Major Websites Impede Google From Utilizing Content in AI Development

Published March 15, 2024

A cohort of leading online entities has recently initiated measures to obstruct Alphabet Inc.'s Google from appropriating their content for the enhancement of artificial intelligence (AI) models. The implicated websites have adopted this approach as a defensive measure against the perceived jeopardy that AI systems may present to the status quo of web traffic distribution.

Introduction of Google-Extended

A recent innovation, dubbed Google-Extended, affords webmasters the capability to bar Google from leveraging their site content in AI training endeavors. This tool has garnered implementation among approximately 10% of the foremost 1,000 websites, according to insights from noted by Business Insider.

High-Profile Entities Take A Stand

Leading news outlet The New York Times, in the throes of an AI copyright tussle with ChatGPT-progenitor OpenAI, has instated the Google-Extended blockade. Correspondingly, it has constricted OpenAI's access to its articles. Other prominent platforms deploying Google-Extended encompass CNN, BBC, Yelp, and Business Insider.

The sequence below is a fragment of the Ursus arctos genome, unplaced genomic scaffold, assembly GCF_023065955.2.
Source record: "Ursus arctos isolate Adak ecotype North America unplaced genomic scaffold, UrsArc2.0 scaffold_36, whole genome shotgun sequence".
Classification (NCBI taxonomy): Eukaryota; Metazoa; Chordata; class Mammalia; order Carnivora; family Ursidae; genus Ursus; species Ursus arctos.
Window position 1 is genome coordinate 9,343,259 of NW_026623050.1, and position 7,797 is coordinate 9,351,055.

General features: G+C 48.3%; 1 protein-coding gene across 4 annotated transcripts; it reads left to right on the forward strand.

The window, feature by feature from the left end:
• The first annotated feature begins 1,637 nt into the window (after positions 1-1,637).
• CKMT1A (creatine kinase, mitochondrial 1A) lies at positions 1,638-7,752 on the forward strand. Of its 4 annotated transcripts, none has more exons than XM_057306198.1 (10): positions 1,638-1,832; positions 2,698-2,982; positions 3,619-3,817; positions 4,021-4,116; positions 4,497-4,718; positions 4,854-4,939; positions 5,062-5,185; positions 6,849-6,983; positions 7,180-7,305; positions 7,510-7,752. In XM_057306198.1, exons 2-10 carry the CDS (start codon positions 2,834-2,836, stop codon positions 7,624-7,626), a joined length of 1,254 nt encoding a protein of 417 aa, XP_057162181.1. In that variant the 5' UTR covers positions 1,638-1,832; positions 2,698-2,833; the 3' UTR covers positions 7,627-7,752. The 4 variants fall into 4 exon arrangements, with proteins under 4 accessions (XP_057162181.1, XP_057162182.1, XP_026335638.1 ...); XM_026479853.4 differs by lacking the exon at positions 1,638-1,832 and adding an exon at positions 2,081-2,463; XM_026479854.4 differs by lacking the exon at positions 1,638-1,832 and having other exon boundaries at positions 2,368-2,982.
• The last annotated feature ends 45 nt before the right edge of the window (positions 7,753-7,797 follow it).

Nonetheless, compared to alternative AI data restriction tools such as OpenAI’s GPTBot, which is currently active on nearly one-third of the top-ranked 1,000 websites, Google-Extended's adoption is less widespread. Jonathan Gillham, Chief Executive Officer at, postulated that the reluctance to endorse Google-Extended may stem from the potential fallout of websites being omitted from AI-crafted search results, should they choose to prohibit Google's data access.

Risks to Web Traffic

Publishers have voiced alarm over the implications of Google's AI-driven search enhancements, which could autonomously furnish answers to user inquiries, thereby diminishing the necessity for users to engage with external sites. For instance, The Atlantic has aired its concern, noting the pivotal reliance on Google for a substantial fraction of its online visitor traffic.

The ongoing copyright dispute between The New York Times and OpenAI is symptomatic of a broader conflict within the AI sector. Tensions have been escalating, highlighted by Elon Musk's accusations that OpenAI purloined significant amounts of data for its AI program, Sora.

Alphabet, Google, AI